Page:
- Methane release at very low flow rates over too wide an area.
- Release at very high rates over a small area such as a well blow-out.
- Rough seas during deployment.
- The presence of obstructions such as wreckage, rock outcrops, munitions or steep slopes.
- Fast, variable-direction or unpredictable currents.
- Equipment sinking into very soft ooze on the seabed.
- Hydrogen sulphide toxicity.
- Unacceptable biological consequences due to the presence of equipment.
- The need to recover everything at some date in the future.
- The pressure ridges shown by Peter Wadhams at the Chiswick workshop.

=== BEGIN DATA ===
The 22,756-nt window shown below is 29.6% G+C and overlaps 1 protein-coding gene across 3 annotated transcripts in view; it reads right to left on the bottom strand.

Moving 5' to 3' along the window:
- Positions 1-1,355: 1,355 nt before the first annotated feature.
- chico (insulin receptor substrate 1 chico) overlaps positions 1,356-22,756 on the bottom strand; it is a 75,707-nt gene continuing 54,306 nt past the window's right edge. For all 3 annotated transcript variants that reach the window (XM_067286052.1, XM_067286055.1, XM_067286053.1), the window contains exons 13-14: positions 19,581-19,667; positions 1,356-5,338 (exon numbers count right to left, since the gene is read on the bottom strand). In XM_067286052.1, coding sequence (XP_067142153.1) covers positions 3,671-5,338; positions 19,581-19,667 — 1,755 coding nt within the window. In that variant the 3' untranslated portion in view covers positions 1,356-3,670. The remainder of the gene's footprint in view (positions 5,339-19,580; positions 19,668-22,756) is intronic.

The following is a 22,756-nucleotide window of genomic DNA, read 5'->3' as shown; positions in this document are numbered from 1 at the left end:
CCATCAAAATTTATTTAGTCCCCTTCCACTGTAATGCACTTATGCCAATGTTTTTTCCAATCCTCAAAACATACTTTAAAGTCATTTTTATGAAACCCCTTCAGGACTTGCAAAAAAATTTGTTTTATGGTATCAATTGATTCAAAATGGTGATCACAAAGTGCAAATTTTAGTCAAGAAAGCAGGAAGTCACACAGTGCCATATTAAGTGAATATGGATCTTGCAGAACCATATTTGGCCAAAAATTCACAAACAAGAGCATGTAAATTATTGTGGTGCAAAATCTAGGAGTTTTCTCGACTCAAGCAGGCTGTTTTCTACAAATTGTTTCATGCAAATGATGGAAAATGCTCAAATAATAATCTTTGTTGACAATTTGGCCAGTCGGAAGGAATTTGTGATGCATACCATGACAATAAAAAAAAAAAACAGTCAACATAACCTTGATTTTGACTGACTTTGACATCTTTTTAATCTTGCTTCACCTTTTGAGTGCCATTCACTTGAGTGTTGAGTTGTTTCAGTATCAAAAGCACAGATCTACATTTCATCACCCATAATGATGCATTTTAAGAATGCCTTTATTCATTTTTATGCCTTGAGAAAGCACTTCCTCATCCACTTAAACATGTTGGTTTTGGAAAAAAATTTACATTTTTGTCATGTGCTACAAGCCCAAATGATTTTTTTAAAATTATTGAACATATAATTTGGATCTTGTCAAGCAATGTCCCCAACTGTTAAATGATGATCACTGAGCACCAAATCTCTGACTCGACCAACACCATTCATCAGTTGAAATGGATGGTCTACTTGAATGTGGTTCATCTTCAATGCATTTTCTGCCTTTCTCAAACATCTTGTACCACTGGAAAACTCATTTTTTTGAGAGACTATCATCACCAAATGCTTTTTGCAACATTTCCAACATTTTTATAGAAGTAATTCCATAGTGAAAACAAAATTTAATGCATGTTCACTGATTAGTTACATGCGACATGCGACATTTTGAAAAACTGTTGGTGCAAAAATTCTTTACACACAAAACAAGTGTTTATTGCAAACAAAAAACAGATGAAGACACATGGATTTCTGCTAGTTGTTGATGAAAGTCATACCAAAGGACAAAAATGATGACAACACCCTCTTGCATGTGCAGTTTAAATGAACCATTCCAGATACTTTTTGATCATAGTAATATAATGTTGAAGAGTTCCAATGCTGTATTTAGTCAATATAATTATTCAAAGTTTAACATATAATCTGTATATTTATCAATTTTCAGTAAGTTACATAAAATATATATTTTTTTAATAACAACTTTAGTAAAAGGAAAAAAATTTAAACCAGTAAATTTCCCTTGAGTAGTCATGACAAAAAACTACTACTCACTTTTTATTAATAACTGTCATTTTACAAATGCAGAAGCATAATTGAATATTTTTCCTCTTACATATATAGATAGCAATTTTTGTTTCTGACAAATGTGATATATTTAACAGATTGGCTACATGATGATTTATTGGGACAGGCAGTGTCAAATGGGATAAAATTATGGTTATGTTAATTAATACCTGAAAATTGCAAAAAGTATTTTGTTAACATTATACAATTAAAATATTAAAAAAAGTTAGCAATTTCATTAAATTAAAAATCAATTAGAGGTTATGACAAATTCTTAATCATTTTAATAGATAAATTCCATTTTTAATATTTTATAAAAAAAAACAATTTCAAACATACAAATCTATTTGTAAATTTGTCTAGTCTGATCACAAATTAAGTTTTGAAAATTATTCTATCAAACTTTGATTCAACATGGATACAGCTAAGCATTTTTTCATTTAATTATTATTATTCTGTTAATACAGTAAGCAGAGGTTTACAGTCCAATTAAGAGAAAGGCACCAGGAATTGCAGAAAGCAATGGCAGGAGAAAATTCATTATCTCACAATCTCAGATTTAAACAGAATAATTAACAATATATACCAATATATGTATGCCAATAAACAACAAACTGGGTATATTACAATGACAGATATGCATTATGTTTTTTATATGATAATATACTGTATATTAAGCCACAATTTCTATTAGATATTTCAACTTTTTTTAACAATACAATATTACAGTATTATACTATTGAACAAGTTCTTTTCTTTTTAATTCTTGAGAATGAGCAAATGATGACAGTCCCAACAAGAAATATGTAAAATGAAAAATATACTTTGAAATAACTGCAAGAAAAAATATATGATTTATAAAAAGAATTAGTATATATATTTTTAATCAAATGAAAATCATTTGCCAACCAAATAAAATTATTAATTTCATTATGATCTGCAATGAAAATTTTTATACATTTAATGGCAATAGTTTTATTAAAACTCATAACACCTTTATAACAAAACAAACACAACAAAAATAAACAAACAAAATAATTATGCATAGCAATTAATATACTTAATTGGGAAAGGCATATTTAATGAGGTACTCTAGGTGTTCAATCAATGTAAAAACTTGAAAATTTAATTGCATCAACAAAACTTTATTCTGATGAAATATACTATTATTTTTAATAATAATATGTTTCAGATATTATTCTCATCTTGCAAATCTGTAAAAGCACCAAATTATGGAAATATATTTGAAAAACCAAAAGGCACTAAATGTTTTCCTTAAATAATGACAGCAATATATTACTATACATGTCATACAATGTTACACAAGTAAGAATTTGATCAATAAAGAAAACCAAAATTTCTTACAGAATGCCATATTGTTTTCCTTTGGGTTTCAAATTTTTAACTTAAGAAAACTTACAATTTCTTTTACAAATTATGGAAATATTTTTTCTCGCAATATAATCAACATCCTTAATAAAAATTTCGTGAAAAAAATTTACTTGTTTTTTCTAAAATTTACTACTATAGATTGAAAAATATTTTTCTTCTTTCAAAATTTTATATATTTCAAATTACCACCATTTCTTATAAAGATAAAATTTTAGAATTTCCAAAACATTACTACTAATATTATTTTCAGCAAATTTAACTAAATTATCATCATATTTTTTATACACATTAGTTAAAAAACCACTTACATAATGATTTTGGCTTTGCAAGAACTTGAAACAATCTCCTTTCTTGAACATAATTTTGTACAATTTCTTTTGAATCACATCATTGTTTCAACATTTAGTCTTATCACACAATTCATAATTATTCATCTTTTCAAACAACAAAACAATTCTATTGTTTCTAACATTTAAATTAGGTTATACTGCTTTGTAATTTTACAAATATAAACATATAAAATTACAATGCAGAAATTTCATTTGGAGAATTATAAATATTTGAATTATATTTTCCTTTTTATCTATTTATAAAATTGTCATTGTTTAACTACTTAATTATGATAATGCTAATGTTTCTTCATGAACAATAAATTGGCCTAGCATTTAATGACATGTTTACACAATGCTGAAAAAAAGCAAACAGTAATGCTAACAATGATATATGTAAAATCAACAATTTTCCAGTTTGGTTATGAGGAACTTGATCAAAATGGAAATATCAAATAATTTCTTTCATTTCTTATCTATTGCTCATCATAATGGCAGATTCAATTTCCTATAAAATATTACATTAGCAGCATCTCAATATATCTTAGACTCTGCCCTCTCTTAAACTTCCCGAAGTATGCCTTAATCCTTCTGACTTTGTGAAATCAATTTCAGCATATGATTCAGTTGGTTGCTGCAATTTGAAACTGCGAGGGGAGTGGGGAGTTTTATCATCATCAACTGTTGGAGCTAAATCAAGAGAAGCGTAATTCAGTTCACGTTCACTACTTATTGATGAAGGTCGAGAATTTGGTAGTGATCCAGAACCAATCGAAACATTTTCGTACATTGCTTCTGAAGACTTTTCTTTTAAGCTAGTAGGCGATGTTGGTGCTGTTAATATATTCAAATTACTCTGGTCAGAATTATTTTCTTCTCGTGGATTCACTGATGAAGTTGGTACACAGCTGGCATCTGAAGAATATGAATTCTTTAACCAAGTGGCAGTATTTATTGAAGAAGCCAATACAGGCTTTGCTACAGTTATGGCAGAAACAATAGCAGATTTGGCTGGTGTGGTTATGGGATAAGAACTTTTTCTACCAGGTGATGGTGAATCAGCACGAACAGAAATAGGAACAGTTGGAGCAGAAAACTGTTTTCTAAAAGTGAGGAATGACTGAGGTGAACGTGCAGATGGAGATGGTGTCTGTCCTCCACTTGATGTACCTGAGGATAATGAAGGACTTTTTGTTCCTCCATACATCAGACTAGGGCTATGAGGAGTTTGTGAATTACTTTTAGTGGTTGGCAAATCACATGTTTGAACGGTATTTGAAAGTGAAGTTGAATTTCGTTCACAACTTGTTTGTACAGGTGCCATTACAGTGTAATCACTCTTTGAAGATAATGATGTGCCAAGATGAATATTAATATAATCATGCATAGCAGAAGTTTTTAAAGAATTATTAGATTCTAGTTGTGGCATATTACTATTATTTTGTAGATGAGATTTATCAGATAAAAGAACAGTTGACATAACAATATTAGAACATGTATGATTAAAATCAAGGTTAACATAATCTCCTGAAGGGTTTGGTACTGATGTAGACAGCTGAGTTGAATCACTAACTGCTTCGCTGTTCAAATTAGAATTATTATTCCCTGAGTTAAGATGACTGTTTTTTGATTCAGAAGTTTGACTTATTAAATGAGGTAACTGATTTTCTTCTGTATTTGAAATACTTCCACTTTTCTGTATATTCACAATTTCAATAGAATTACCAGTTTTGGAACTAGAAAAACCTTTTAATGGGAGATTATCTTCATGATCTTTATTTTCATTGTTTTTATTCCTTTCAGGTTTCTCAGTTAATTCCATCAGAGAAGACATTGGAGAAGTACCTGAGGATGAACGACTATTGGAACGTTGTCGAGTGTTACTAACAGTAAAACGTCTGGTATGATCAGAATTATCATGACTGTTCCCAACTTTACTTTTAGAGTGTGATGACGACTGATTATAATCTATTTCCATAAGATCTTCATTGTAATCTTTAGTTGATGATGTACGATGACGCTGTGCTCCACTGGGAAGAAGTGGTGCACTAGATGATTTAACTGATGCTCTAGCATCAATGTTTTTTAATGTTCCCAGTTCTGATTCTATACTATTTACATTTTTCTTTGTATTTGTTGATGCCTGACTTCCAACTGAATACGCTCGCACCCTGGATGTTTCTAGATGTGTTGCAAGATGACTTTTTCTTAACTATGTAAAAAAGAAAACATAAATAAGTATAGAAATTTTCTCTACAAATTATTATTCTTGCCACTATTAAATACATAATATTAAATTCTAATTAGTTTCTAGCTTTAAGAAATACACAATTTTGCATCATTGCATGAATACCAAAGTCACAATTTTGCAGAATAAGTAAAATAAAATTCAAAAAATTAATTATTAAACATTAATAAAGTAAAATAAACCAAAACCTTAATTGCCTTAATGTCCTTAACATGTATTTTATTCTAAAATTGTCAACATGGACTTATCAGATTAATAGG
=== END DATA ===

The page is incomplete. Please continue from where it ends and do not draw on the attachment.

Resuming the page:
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Frankenberg, C., I. Aben, P. Bergamaschi, E. J. Dlugokencky, R. van Hees, S. Houweling, P. van der Meer, R. Snel P. Dol (2011), Global column-averaged methane mixing ratios from 2003 to 2009 as derived from SCIAMACHY: Trends and variability, Journal of Geophysical Research-Atmospheres, 116(D04302), 1-12, 10.1029/2010JD014849.
Montzka, S. A., E. J. Dlugokencky and J. H. Butler (2011), Non-CO2 greenhouse gases and climate change, NATURE, 476, 43-50, 10.1038/nature10322.